With movie theaters offering a variety of premium formats, audiences often now have choices beyond what film to watch. In the recent years, we have seen rise in online debates over whether to see a film in IMAX or Dolby Digital, 2D or 3D, dine-in or not, recliner or regular seats. CJ 4DPLEX has made the decision-making even more difficult, offering two additional premium formats to choose from. While their 4DX has been around longer and is more well-known, ScreenX is an even more recent innovation in the efforts toward a more immersive cinematic experience. ScreenX is similar to IMAX in some ways, but with the image being wider instead of taller. However, this description alone doesn’t do the experience justice. While IMAX may give you additional screen/image look at, ScreenX is more about utilizing peripheral vision in order to feel as though you are inside the film. I think a more apt description would be to compare it to 3D, without the need for glasses or the use of cheap gimmicks.
The war film has become increasingly popular in South Korean cinema in recent years, and the Korean War is often an easy starting point for many of the narratives. With American involvement in that war, it also opens up the opportunity for cross-cultural casting and the occasional co-production between nations. Operation Chromite (2016) dealt with General MacArthur’s Incheon Landing Operation, and it cast Liam Neeson to play the role. Battle of Jangsari is about a battle used as a diversionary tactic to help MacArthur’s mission succeed, and while Neeson does not return, this time we have George Eads, who left his role on “MacGyver” to play General Stevens. As a bonus, Battle of Jangsari also has Megan Fox as a tenacious reporter advocating for the lives of the minimally trained students sent into battle.
Often an audience’s disappointment with a film has little to do with quality, and much more to do with unfulfilled expectations. Sometimes these expectations come from the audience member’s past experiences, including watching similar films. And then there are the times, like The Siren, when the expectations are established by a faulty marketing/advertising campaign. From the artwork alone, one could not be faulted for making the assumption that The Siren belongs in the horror genre, when in reality it is an emo-romance with threats of horror that never truly develop. While I give credit to low budget filmmaking, the budget seems to have affected the direction of this narrative in a rather dull way.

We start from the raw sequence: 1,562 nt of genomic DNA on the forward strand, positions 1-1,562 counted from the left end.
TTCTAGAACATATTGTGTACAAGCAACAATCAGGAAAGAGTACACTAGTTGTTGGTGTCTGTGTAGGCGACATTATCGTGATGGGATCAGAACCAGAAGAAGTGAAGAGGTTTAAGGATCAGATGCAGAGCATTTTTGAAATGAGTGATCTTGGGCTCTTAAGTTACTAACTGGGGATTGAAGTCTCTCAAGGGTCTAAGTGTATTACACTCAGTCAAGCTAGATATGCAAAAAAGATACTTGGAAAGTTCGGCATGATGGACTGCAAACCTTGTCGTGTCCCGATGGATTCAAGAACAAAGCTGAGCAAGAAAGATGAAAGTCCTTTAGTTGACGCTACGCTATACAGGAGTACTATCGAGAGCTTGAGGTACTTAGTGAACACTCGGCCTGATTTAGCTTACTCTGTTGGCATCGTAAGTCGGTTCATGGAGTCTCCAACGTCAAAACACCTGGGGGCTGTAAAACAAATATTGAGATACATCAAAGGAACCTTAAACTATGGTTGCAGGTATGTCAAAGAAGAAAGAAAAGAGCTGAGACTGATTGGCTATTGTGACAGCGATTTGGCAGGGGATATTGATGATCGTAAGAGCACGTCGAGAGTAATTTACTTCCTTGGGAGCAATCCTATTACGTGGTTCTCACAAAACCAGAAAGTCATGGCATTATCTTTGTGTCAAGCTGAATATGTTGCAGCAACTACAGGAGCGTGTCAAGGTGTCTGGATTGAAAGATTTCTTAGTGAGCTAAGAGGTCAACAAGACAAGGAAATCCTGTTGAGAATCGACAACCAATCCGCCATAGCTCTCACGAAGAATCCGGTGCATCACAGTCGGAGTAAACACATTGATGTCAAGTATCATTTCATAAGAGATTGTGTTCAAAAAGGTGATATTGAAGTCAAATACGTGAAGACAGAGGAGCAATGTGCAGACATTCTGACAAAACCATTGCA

Prior to North American release, Weathering with You was one of the Japan’s most successful films of last year, garnering so much critical and audience appreciation that plans to export it quickly followed. On top of being the first anime to be released in India, a North American release seemed inevitable, especially after the success of the filmmaker’s last film, Your Name (2016). But it was also so successful that there was a demand in Japan to release the film in the 4DX format, and because of that, there is a limited opportunity for American audiences to experience this film in the most immersive way possible. Exclusively at select Regal 4DX theaters for a limited time starting this Friday, January 31st, Weathering with You will be available in this premium format.
Too often when American audiences think of foreign film, they imagine the kind of stuffy films that critics tend to praise, the types that end up on best-of lists despite the average audience’s inability appreciate the artistry. Britt-Marie Was Here is not that kind of film, instead resembling the kind of crowd-pleasing, feel-good films that tend to do well in the American independent film industry. Quirky films with heart may not surpass the blockbusters in the box office, but they have an audience that translates across borders. All it would take for this film to translate to English-speaking audiences is the willingness to read subtitles.
While somewhat confusing prior to seeing the film, it makes sense that The Knight of Shadows Blu-ray release has two contrasting characters portrayed on the cover. Along with Jackie Chan smiling in a white outfit, Ethan Juan is scowling in all black, representing the two sides of this film. Chan’s character provides most of the lighthearted humor and slapstick action, while Juan takes up the melodramatic role of tragic hero. Unfortunately, this mash-up is often as poorly planned and as jarringly inconsistent as the cover art for the Blu-ray.